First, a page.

Under the umbrella of fly the plane first is collision avoidance, be it with terrain, obstacles, or another aircraft. It is critical to pay attention to where you are going; especially in VFR flight at or near an airport, it is vital to keep your head on a swivel to see and avoid other air traffic.
Simply moving your head rapidly around your field of vision is not good enough. Turn from your computer monitor 90 degrees to your right. You can focus on either point but you're likely to miss a lot of the details in between. In an airplane, that could mean missing air traffic in your vicinity. Current recommendations are to change your viewpoint slowly, scanning the sky around you in small sections and stopping to really look for a few seconds.
Helping other traffic to see and avoid you is beneficial as well. I was taught long ago that navigation lights and strobe lights should always be on when the airplane is moving. If you are in congested airspace, turn on a landing or taxi light to increase your visibility. If you are operating at an untowered field with a Common Traffic Advisory Frequency (CTAF) or a Unicom, monitor it and pay attention to where people are relative to your position. Even in 2009 some people fly without radios; unless you're really out in the bush, don't do that.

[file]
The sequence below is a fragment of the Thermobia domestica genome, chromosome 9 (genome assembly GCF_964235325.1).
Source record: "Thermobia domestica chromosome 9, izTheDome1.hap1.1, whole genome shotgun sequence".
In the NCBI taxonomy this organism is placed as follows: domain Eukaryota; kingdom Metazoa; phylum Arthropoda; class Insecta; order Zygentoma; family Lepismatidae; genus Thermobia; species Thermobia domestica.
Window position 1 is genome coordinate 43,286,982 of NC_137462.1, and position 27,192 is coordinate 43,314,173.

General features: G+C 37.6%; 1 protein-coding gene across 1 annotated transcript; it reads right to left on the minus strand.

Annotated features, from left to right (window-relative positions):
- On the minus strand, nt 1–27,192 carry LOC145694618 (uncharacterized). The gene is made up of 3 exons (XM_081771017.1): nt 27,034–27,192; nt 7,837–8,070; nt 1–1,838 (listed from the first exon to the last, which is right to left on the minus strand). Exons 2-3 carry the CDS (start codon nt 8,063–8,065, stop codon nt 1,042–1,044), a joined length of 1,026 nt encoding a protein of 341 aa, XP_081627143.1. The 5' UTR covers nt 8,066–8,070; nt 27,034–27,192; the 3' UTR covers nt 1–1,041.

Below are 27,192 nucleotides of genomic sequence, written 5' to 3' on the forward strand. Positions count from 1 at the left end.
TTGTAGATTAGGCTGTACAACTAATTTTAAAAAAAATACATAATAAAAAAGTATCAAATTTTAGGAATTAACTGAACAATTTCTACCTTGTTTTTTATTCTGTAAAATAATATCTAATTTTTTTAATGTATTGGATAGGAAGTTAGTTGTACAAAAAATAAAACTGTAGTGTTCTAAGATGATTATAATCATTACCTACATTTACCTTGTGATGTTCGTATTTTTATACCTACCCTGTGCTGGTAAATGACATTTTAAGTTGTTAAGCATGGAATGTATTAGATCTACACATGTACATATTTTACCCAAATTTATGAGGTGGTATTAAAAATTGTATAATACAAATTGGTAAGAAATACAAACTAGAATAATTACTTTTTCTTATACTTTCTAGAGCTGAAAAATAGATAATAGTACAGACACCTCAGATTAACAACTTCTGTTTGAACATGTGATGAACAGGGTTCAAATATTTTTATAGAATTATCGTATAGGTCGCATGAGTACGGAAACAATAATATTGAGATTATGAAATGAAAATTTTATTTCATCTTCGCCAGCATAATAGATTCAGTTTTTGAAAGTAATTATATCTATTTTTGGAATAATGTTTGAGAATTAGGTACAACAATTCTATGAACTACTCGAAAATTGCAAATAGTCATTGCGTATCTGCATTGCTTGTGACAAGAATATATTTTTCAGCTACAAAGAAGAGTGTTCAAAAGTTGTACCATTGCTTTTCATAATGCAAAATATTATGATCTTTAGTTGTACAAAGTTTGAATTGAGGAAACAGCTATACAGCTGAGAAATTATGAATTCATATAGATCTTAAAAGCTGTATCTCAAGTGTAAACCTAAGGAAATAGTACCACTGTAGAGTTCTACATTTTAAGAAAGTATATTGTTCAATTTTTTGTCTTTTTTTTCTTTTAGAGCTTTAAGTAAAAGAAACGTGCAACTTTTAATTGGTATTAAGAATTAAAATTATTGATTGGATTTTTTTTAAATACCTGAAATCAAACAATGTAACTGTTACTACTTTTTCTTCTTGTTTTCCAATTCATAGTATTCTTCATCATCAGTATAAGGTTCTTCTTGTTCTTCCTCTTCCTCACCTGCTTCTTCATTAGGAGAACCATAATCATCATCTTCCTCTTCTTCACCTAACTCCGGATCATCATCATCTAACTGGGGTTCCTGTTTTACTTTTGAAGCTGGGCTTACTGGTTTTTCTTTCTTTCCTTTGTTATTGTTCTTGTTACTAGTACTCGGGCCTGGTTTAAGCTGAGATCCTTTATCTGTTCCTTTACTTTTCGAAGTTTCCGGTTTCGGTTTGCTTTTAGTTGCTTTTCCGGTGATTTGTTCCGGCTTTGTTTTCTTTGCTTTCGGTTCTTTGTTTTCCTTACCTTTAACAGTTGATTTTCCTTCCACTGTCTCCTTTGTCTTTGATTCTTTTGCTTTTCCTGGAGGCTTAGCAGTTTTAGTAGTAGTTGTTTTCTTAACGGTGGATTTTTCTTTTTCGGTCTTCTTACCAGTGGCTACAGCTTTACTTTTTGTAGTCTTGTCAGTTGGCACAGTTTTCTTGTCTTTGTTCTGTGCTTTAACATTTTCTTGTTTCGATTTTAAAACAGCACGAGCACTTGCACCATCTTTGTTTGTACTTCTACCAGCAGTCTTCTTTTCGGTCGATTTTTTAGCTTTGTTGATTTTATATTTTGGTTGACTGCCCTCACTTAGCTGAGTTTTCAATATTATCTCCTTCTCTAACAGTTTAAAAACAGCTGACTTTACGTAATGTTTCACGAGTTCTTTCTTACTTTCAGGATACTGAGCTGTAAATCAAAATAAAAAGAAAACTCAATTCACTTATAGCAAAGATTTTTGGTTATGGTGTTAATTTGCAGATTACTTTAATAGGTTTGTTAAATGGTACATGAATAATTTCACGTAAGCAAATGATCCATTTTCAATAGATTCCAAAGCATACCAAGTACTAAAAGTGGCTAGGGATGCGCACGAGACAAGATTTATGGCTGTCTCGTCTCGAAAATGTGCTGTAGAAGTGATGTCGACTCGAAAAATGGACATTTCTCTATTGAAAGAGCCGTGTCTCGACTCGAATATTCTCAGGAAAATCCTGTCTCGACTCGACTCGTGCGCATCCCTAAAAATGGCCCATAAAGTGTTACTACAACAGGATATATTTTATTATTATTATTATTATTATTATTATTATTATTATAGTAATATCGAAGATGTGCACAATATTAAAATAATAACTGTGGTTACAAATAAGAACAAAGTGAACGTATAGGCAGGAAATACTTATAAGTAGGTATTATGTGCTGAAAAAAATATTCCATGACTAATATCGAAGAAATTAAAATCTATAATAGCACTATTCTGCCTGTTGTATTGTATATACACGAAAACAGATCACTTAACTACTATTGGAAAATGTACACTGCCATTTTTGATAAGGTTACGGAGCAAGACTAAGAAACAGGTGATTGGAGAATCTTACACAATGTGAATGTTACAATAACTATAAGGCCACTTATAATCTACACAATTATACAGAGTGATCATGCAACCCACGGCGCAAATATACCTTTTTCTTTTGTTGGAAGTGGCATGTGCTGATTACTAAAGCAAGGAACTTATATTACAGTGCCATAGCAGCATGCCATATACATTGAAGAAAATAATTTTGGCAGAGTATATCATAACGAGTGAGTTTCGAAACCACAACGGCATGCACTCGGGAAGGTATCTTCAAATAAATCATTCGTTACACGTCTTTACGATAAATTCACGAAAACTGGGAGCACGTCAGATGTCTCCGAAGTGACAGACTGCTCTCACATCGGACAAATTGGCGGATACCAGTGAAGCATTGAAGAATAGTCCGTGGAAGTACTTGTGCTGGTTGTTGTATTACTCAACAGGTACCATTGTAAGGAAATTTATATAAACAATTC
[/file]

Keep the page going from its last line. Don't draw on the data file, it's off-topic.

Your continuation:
AOPA has a few scary stories about in-flight collisions involving small aircraft archived on their website. I have never experienced one of these events, but I have experienced a close call with another airplane. Back when I was first learning to fly in Maine, I was just outside the traffic pattern area of KLEW, Auburn/Lewiston Municipal Airport. We were roughly over the Auburn/Poland border and we were heading inbound towards the airport. I was looking forward and to the left when out of nowhere a flash of yellow screamed across my field of vision, maybe 500 feet beneath us but close enough that it startled me. I caught a glimpse of two wings and then I lost sight of the other plane. It scared the heck out of me, but it was a valuable lesson that even in the relatively un-congested airspace of central Maine there is other air traffic and complacency is bad.
The other aircraft may never have even seen us, and he was not making any advisories on the Auburn radio frequency. It blows me away that some people still fly without radios when a handheld can be bought for a measly $400.00...but that's a whole different post.